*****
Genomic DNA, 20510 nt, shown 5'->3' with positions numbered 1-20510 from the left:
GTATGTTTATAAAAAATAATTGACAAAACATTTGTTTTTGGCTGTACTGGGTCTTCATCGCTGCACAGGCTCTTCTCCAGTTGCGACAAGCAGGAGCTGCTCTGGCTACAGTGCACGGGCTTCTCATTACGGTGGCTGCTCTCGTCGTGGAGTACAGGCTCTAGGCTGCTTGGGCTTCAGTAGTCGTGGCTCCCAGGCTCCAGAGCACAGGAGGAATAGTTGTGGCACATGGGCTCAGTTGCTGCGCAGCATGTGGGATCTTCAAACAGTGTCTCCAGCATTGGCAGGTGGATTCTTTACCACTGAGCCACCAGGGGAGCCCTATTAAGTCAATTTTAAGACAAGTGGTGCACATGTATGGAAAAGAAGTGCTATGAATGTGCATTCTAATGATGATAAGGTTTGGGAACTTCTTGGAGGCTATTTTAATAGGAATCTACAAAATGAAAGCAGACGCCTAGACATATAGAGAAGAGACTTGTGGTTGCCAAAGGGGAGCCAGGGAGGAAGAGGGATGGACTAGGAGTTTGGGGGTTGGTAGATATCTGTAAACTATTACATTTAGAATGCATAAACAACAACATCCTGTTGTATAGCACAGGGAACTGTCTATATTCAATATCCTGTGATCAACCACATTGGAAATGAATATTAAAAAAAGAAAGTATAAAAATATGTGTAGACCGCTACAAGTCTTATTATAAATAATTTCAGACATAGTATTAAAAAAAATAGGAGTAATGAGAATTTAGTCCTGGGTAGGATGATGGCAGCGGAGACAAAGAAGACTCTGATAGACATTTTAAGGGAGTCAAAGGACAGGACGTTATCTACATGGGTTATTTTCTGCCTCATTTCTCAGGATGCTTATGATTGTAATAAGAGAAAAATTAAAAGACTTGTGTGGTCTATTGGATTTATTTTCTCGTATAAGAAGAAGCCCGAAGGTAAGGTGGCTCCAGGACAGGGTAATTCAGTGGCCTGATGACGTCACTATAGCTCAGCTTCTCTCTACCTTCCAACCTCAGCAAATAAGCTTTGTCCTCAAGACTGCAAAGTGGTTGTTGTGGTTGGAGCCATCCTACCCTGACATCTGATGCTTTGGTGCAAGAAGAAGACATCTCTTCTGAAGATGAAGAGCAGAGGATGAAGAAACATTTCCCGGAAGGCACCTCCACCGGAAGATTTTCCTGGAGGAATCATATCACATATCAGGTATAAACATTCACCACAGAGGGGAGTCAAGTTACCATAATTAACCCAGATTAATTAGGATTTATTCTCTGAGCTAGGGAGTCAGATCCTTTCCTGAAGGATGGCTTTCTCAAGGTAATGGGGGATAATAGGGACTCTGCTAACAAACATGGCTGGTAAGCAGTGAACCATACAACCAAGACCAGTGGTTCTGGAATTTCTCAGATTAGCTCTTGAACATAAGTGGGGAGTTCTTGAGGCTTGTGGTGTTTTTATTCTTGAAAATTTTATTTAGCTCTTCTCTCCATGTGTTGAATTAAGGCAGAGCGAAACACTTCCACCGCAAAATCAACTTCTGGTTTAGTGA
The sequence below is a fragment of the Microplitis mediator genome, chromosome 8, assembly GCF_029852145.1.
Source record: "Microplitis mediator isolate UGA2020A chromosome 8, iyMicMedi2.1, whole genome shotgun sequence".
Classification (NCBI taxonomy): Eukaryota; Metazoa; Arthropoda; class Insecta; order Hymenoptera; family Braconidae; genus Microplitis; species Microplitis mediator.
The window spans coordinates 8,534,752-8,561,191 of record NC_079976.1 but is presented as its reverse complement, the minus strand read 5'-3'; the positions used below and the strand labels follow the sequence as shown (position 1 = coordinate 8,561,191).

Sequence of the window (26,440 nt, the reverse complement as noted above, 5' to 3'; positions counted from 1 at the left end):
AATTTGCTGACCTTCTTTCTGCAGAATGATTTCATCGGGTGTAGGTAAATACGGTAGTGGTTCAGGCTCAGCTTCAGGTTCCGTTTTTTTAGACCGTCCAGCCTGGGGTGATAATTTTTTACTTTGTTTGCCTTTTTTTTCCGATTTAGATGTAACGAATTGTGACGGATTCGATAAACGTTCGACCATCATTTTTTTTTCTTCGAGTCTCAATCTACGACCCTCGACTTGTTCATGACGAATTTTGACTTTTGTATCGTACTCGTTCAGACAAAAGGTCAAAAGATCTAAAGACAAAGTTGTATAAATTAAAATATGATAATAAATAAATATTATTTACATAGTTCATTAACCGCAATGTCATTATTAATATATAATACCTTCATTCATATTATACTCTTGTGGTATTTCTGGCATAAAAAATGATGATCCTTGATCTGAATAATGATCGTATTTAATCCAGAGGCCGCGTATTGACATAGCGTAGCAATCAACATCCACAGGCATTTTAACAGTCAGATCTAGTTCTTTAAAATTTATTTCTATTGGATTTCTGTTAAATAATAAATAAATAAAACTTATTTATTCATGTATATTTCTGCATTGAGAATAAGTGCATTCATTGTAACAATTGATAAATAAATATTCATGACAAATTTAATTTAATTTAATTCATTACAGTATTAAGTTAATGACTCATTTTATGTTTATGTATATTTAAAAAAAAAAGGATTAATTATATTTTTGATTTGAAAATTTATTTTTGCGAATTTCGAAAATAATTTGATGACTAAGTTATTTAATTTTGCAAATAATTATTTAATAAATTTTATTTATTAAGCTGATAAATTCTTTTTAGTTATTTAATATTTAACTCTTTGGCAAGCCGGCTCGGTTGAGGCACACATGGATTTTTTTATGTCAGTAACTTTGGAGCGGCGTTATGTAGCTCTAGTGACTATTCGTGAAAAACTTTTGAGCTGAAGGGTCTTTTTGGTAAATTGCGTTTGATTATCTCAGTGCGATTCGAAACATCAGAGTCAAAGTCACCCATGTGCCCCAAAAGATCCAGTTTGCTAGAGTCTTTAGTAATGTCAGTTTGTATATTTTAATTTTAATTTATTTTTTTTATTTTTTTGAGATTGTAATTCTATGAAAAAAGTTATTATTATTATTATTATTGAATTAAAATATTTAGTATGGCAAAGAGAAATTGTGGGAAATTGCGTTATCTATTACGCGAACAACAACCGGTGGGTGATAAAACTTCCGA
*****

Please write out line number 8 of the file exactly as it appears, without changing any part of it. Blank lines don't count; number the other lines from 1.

AATTTGCTGACCTTCTTTCTGCAGAATGATTTCATCGGGTGTAGGTAAATACGGTAGTGGTTCAGGCTCAGCTTCAGGTTCCGTTTTTTTAGACCGTCCAGCCTGGGGTGATAATTTTTTACTTTGTTTGCCTTTTTTTTCCGATTTAGATGTAACGAATTGTGACGGATTCGATAAACGTTCGACCATCATTTTTTTTTCTTCGAGTCTCAATCTACGACCCTCGACTTGTTCATGACGAATTTTGACTTTTGTATCGTACTCGTTCAGACAAAAGGTCAAAAGATCTAAAGACAAAGTTGTATAAATTAAAATATGATAATAAATAAATATTATTTACATAGTTCATTAACCGCAATGTCATTATTAATATATAATACCTTCATTCATATTATACTCTTGTGGTATTTCTGGCATAAAAAATGATGATCCTTGATCTGAATAATGATCGTATTTAATCCAGAGGCCGCGTATTGACATAGCGTAGCAATCAACATCCACAGGCATTTTAACAGTCAGATCTAGTTCTTTAAAATTTATTTCTATTGGATTTCTGTTAAATAATAAATAAATAAAACTTATTTATTCATGTATATTTCTGCATTGAGAATAAGTGCATTCATTGTAACAATTGATAAATAAATATTCATGACAAATTTAATTTAATTTAATTCATTACAGTATTAAGTTAATGACTCATTTTATGTTTATGTATATTTAAAAAAAAAAGGATTAATTATATTTTTGATTTGAAAATTTATTTTTGCGAATTTCGAAAATAATTTGATGACTAAGTTATTTAATTTTGCAAATAATTATTTAATAAATTTTATTTATTAAGCTGATAAATTCTTTTTAGTTATTTAATATTTAACTCTTTGGCAAGCCGGCTCGGTTGAGGCACACATGGATTTTTTTATGTCAGTAACTTTGGAGCGGCGTTATGTAGCTCTAGTGACTATTCGTGAAAAACTTTTGAGCTGAAGGGTCTTTTTGGTAAATTGCGTTTGATTATCTCAGTGCGATTCGAAACATCAGAGTCAAAGTCACCCATGTGCCCCAAAAGATCCAGTTTGCTAGAGTCTTTAGTAATGTCAGTTTGTATATTTTAATTTTAATTTATTTTTTTTATTTTTTTGAGATTGTAATTCTATGAAAAAAGTTATTATTATTATTATTATTGAATTAAAATATTTAGTATGGCAAAGAGAAATTGTGGGAAATTGCGTTATCTATTACGCGAACAACAACCGGTGGGTGATAAAACTTCCGA